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About QuigleyQ

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  1. QuigleyQ

    Something like Fire Emblem

    I don't know about the other stuff you suggested (I'm a beginner at games too), but for the map, you could use an array of arrays of ints, (int[][]), and each int represents a terrain type. Maybe look at a chess program, and see how they manage pieces and taking turns. And maybe it'll have a similar AI too, if you're lucky. Varine: I'm not sure about the graphics themselves, I bet for some of the recent games the models are 3D, but the gameplay is 2D. Each turn, you move your characters on the playing field, which is split into square tiles. Characters have weapons, equipment, stats, and whatnot. Sorry if this is inaccurate, I've only played one of the games, and not for very long.
  2. QuigleyQ

    6 rather noobish questions

    Alright. I was trying to write up an outline for this before I started, since some of my projects have been messes. I'm trying to get a general idea of how the final program should be set up. But, yeah, I should just work bottom-up. [color=#1C2837][size=2] [color=#1C2837][size=2]That's actually reassuring, in a kind of counter-intuitive way. Thanks!
  3. QuigleyQ

    6 rather noobish questions

    Your statement show a lack of understanding of the protocols, and a lack of understanding of several basic concepts of inter-process communication (IPC). Being in the For Beginners forum, this worries me. Learn to stand before trying to walk, learn to walk before learning to run. Based on your statements it seems you don't understand IPC. In that case you should use TCP, or more simple forms of IPC such as a shared file. Using TCP means you don't have to understand details about what has been sent and what hasn't. You don't need to acknowledge data or deal with lost data, or deal with out-of-order data, or deal with duplicate data. TCP handles all those nasty details for you. And trust me, based on the questions you have been asking you don't have the requisite experience to handle them. You will still need to deal with connectivity issues, ports and NAT and public addresses and private addresses and more, which are probably more than enough of an obstacle at this point. Using TCP means you write to it as a stream, the same as a file. You read from it as a stream, the same as a file. Sometimes there will be lots of data to read, other times there will be incomplete data to read. Once you've got the connectivity issues addressed, TCP is exactly the same IPC form as a set of shared files. As a wonderful side benefit, you can use a set of shared file to simulate TCP networking. Just run two instances of the game on your computer, and each file is opened once for append by the sender and for read by the receiver. This will make it much easier to track down the nasty networking bugs you are certain to write by allowing you to see exactly what was written across the wire. Networking code is just a form of IPC. Shared files are a much more direct and less buggy form of IPC. I'd suggest you master the easier forms of shared file communication before entering the more complex world of networked communication. [/quote] I don't know the intricate details of how each protocol works, but I do know their differences now. And why would this worry you that it's in the beginners forum? Isn't that where it's supposed to be? And to wolfscaptain: the two aren't being mixed into the same stream, one is going to the host, the other from it. Would that still mess it up? EDIT: Never mind, that article you linked was really helpful. UDP it is.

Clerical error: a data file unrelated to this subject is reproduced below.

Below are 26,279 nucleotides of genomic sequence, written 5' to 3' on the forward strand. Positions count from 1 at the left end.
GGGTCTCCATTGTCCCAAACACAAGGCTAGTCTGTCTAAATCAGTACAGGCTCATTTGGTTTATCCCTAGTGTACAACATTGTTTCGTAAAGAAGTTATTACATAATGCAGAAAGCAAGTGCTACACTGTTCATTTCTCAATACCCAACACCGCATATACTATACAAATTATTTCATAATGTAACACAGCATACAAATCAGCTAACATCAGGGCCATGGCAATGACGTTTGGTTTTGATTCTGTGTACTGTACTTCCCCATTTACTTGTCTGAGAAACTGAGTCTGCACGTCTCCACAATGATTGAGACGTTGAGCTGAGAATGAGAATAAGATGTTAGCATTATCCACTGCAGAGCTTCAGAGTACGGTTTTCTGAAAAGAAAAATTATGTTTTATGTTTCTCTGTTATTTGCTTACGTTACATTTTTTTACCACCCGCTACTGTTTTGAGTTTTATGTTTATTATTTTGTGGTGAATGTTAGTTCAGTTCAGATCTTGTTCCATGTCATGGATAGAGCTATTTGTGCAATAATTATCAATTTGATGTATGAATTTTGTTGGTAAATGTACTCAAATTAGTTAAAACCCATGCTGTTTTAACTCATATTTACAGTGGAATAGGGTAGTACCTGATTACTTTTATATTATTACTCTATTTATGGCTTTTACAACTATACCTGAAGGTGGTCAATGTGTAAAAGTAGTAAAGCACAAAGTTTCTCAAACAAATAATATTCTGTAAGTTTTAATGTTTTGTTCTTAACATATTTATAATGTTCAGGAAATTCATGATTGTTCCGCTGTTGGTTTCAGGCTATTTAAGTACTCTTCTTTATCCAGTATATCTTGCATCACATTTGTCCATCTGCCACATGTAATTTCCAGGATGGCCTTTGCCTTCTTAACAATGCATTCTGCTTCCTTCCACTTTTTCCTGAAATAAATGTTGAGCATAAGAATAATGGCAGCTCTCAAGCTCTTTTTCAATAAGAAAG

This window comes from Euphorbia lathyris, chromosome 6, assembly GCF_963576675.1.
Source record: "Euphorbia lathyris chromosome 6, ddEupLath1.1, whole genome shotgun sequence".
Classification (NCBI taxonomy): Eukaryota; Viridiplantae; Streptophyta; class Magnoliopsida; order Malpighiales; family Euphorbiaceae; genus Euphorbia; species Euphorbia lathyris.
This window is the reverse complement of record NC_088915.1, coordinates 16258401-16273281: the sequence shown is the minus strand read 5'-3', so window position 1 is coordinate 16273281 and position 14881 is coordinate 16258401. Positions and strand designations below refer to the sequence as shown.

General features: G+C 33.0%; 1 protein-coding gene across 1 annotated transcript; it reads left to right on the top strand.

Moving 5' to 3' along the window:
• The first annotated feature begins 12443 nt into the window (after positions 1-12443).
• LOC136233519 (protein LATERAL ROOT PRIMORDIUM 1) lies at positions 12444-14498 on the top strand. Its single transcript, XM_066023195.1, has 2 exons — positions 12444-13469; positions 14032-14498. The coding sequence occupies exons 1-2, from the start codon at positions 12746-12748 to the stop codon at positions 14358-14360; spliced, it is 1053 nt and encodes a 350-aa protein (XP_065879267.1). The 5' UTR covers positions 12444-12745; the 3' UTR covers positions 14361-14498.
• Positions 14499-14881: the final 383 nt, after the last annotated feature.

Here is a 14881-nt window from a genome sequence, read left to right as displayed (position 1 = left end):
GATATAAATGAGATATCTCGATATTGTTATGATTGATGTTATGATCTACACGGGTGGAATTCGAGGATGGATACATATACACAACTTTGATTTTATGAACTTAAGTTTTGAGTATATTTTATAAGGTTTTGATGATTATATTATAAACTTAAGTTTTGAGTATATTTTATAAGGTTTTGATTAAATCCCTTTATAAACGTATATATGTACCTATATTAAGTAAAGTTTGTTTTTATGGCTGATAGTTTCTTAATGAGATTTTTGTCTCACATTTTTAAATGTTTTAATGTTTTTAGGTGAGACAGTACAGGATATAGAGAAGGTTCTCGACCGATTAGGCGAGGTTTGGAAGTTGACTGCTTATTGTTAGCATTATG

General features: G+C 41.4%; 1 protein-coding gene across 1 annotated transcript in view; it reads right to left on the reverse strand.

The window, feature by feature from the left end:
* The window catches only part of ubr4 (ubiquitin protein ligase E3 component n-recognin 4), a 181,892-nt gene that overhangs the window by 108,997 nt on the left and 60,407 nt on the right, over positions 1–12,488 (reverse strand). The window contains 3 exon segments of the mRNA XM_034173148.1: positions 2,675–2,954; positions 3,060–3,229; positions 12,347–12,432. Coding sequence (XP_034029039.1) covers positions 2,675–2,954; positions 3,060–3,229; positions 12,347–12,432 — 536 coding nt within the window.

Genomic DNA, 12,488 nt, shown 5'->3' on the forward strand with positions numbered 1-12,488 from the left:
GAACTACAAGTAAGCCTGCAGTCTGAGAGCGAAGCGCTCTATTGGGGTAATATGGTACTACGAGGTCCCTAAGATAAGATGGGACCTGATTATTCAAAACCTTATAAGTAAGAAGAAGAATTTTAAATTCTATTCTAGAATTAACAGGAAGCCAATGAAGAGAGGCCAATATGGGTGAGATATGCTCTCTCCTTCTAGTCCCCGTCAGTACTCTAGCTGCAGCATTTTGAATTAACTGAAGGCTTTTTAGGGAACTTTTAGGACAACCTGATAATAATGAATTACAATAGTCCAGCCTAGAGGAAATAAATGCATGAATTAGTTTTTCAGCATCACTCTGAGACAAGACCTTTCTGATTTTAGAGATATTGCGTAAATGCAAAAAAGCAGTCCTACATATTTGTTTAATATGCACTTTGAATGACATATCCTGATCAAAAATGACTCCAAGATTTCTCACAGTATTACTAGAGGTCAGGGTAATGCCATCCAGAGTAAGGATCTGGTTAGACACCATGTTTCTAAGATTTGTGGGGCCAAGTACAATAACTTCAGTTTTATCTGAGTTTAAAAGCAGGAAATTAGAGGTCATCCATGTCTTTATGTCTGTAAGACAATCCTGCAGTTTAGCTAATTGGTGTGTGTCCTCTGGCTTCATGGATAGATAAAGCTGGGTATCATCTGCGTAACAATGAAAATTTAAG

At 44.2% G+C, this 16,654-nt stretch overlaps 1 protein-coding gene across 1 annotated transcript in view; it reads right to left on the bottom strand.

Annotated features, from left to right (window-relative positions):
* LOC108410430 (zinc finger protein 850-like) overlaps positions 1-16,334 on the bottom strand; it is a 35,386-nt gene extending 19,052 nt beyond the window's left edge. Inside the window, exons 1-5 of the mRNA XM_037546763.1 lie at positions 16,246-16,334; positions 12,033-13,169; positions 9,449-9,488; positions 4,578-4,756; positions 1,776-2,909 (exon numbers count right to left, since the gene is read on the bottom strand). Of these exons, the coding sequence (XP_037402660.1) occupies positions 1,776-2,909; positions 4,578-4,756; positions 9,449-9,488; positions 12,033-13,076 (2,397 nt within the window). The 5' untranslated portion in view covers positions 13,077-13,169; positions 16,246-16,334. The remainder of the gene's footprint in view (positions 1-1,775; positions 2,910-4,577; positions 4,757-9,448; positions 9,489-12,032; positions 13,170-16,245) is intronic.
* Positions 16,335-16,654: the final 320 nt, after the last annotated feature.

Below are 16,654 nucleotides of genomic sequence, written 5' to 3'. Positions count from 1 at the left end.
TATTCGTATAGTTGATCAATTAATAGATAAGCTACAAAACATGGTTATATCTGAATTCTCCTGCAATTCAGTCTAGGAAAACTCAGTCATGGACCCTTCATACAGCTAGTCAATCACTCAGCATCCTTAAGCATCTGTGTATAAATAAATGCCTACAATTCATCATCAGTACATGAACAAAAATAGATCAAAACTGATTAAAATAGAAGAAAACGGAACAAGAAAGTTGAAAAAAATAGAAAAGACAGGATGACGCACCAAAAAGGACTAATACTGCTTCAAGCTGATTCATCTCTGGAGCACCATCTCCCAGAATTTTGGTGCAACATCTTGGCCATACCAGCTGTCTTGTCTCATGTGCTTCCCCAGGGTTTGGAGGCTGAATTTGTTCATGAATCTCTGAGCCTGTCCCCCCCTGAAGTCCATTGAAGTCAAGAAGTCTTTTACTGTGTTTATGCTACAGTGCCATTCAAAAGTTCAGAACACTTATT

4. QuigleyQ

    6 rather noobish questions

    Alright, so for transmitting game state, UDP is preferable. What about transmitting commands? They still have to get there quickly, but dropping one would be a problem. So that should use TCP, right?
  5. QuigleyQ

    6 rather noobish questions

    Okay, I feel pretty stupid about number 5 now. So, transmitting game state would be better than trying to preserve it on all the machines? Then the host could use UDP to update the clients?
  6. [font="verdana, geneva, lucida,"]I'm planning on making a fighting game in C++ which multiple people can play over a network. I've never done any programming involving a network, so I have some questions. 1) What protocol should be used? I don't know the differences between TCP and UDP. 2) What changes would I have to make to play this over a LAN network, as opposed to the Internet? 3) How should I make sure that all versions of the game world are synced properly? I'm thinking of initializing one copy per computer, then only sending events like 'move up' or 'attack' between the computers, so not as much data needs to be sent. Is there a better way, or is this good enough? 4) If I do that, how do I make sure that I don't have timing issues? For example, A receives two events from C and D simultaneously, but B receives C's later, which could alter the internal state of the world. Butterfly effect and all that. 5) How should I make sure that random numbers are the same between all computers? Should I just send requests to one computer and have it send out a random number? Seems inefficient...[/font] [font="verdana, geneva, lucida,"] [/font] [font="verdana, geneva, lucida,"]6) I have no clue which 2D graphics library to pick. I've looked at SDL, wxWidgets, Qt, and GTK+, but I don't know enough about any of them to decide. Also, [/font][font="verdana, geneva, lucida,"]I'm assuming I'll need a third party library for sockets and whatnot, so, do any of these handle that too?[/font]
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